A civil action, resulting from un accident which occurred on the s.s. Wairarupa on tho Kith of September last, is to be tried here. Henry Eversfield, a commercial traveller, seeks to recover LI,OOO damages from the Union Steam Ship Company for injuries to his leaf through the breaking of a winch on board the s.s. Wairarapa as she was being huuled alongside the Lyttelton wharf on the date mentioned. Tho plaintiff was a saloon passenger on his way from Melbourne to Napier, and in consequence of the injuries which ho sustained it is alleged that ho wan obliged to remain in tho Wolliugton Hospital for five months, and will never be able to have the proper use of the limb again. Tho evidence of Drs fell and Hasseil has been taken on commission at Wellington.

Mi' Herbert Gladstone has been interviewed, as p-esident of the National Physical Recreation Society. Asked what physical recreation did his father take, he answered : '' He used to be chiefly fond of rowing, riding, and shooting, but during the last twenty or twenty-five yeare he has bad to give up thoßo fonn3 of exercise, and, an is well known, to confine himself mainly to cutting down trees, which he does habitually. He always was a great walker, and not more than fiftcn years ago he walked thirty-five miles over the hills in Scotland. In my opinion, lie is still good for a twenty mile tramp. He always attached tho greatest importance to physical recreations, and he lost no opportunity of encouraging U3 in them. Ho has proved their benefits, and I think is not a bad specimen of their value." The mjsical organisations of Christchurch are trying to get up a big festival in view of Mr Santley's visit. The following is the basis of the. proposed arrangement:—"A working committee of twelve to be ap pointed, three from each of the following societies: the Liedertafel, the Orchestral Society, the Motet Society, and the Christcliurch Musical Society ; that a committee of guarantors against loes on such festival be appointed ; that such joint committee decide upon the number of concerts to be given, tho time and place and conditions thereof; that the combination be called the Christchurch Musical Festival ; that the net profits (if any) bo devoted to charitable purposes in Christchundi, divisible as the Committee shall decide." From the enthu siastic manner in which the project has been taken up, and the list of names forming the guarantee, there is every prospect of the affair being brought to a successful issue.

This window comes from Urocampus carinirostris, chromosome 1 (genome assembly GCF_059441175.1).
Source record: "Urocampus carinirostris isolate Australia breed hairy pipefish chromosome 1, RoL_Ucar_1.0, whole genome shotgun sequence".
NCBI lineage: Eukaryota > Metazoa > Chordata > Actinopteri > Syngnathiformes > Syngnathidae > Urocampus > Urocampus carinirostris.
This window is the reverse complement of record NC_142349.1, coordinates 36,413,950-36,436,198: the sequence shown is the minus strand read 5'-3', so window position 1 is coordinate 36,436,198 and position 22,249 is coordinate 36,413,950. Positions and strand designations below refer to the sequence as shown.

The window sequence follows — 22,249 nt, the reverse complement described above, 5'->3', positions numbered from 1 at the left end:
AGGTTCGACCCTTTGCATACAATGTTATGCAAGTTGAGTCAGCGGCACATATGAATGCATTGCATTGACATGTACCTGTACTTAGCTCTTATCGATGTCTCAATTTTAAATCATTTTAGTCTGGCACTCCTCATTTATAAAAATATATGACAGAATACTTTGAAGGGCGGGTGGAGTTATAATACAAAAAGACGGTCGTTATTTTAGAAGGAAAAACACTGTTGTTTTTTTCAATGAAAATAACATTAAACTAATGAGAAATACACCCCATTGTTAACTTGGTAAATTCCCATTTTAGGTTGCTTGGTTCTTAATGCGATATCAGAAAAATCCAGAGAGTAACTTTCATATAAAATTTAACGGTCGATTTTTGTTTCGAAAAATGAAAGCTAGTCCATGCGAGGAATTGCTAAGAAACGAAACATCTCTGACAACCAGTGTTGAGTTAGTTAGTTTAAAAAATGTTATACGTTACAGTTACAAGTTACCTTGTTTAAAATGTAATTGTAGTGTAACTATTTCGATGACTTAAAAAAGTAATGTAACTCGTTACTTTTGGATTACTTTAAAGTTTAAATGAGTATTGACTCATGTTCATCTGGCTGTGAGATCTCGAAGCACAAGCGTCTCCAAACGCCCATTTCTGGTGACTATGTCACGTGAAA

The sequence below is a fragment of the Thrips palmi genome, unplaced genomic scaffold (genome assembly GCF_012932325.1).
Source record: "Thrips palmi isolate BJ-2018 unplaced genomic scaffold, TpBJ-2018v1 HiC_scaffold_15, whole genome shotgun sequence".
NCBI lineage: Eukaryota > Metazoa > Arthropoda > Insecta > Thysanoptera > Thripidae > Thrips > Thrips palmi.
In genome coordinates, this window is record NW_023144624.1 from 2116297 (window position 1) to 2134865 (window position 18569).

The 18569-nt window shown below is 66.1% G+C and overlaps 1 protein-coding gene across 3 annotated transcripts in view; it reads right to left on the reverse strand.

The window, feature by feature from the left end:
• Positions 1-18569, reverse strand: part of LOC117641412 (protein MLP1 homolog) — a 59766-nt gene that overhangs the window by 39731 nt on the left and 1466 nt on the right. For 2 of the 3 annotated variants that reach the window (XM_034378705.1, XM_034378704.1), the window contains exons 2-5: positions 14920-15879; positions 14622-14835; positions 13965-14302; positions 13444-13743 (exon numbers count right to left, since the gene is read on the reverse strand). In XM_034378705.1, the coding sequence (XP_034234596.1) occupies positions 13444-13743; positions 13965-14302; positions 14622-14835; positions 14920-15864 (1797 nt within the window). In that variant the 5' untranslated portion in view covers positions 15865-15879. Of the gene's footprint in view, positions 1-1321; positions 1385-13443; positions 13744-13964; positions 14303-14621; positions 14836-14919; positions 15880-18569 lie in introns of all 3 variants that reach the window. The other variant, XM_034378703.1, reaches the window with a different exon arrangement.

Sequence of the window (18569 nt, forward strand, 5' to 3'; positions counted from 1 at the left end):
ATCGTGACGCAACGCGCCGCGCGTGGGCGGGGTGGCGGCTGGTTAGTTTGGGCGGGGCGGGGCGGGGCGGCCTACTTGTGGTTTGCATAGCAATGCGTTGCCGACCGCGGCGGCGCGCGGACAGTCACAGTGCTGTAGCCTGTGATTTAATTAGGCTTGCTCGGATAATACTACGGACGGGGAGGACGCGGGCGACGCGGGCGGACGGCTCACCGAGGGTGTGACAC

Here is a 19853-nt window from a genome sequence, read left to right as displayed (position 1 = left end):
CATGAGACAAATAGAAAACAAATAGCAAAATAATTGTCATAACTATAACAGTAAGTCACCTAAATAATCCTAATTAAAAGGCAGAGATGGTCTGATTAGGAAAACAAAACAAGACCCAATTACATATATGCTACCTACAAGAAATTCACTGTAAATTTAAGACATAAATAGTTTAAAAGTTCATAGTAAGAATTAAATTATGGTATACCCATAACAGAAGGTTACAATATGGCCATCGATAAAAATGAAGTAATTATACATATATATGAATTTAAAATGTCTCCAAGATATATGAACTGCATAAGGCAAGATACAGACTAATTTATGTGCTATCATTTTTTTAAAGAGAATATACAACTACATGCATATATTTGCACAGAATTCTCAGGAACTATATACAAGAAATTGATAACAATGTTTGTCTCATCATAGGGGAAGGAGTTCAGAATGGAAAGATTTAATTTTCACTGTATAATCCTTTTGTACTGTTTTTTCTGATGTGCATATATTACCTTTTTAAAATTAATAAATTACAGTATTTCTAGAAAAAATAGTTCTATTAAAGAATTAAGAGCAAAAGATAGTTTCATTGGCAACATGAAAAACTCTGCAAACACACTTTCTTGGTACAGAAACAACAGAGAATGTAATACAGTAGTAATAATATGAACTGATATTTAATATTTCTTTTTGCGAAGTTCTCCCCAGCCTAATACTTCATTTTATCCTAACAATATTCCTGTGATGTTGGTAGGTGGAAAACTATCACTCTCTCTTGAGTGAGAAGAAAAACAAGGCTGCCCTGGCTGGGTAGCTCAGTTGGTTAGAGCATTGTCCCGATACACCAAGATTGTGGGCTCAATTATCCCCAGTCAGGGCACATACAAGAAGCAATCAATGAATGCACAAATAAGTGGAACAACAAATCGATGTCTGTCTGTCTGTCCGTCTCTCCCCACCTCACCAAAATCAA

"ho Dunedin Gun Club meet for pigeon fchooting at Taliuna Paik on h'a'uvday afternoon.

The case of Wilson, Taine, and Co. v. the Bank of New Zealand was continued at the Supreme Ci'iut to-day. Counsel were engaged during the whole sitting in addressing the Court.